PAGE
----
True to Its Classical Heart: 1,600 Students Study Ballet at Maryland Youth Ballet. Is One of Them a Future Julie Kent?

By Smith, Michael | Dance Magazine, August 2012 | Go to article overview

True to Its Classical Heart: 1,600 Students Study Ballet at Maryland Youth Ballet. Is One of Them a Future Julie Kent?


Smith, Michael, Dance Magazine


Classical ballet thrives in the second-story studios of Maryland Youth Ballet in downtown Silver Spring, a Washington, D.C., suburb. They have taught ballet here for more than 40 years, helping to launch the careers of ballerinas like American Ballet Theatre principal Julie Kent and former principal Susan Jaffe, now an ABT ballet mistress.

"MYB is successful in turning out professional dancers because it offers top-level training with top-level performance opportunity," says Jaffe. "That, coupled with an inspired love of dance, creates an atmosphere where young emerging artists can thrive."

Hortensia Fonseca founded MYB in 1971. A principal dancer with the National Ballet of Costa Rica, Fonseca emigrated to the U.S. in 1945, and danced in both New York and Washington, D.C. She is still the school's artistic director. Michelle Lees, now the school's principal and its day-to-day manager, also danced professionally with companies like the Chicago Ballet.

Currently, the school has about 1,600 students, split equally between young dancers (from 2 to 20 years old) and adults. Classes run seven days a week, year-round; advanced students dance every day. "We never close," says Lees.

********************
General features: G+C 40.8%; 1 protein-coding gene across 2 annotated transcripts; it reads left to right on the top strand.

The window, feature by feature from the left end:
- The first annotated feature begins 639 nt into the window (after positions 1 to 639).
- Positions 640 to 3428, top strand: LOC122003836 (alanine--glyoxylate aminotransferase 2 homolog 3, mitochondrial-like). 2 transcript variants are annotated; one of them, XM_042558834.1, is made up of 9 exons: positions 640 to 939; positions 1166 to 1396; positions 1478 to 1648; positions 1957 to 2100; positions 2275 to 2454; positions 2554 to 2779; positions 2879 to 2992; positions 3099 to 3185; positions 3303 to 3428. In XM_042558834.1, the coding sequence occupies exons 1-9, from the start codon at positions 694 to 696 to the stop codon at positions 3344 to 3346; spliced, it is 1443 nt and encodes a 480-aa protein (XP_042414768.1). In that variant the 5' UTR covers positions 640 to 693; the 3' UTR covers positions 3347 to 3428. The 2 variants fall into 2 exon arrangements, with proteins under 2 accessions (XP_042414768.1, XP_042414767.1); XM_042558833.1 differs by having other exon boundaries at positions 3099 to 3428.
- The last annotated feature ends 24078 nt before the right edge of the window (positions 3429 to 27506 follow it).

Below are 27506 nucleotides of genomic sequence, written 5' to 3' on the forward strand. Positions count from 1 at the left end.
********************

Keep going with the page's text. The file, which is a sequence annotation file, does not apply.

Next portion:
All MYB faculty members are current or former professional dancers. The school wants teachers who have danced as professionals, says Lees, because they can inspire students. There are a dozen full-time instructors, 15 part-timers; usually the school has one or two guest instructors who are current or former dancers with nationally renowned companies. This summer the Advanced Ballet Intensive course will he taught by Ethan Brown, formerly a soloist who danced with ABT for 23 years; Olivier Munoz, a former principal with the English National Ballet and other companies; and Christopher Doyle, director of the MYB Studio Company--he danced with The Washington Ballet, Pacific Northwest Ballet, and the National Korean Ballet, and spent 11 years as artistic director for the Fresno Ballet.

Even MYB's costumes are created by an artist: The school's costume mistress, Judith Hansen, has designed for The Washington Ballet, the Washington Opera, and individual ABT artists (including Julie Kent). Hansen sews a small St. Joan medal in each of her tutus. It's a homage to Karinska, Balanchine's renowned costume designer, who did the same thing.

While the school's faculty play an important role in its success, the school has the added advantage of being located in an affluent area near the nation's capital, a city that regularly hosts some of the world's most renowned ballet companies. The school can boast a modern physical plant, too. MYB occupies the entire 12,000-square-foot second floor of a contemporary building on one of the busiest corners in Silver Spring's central business district. …

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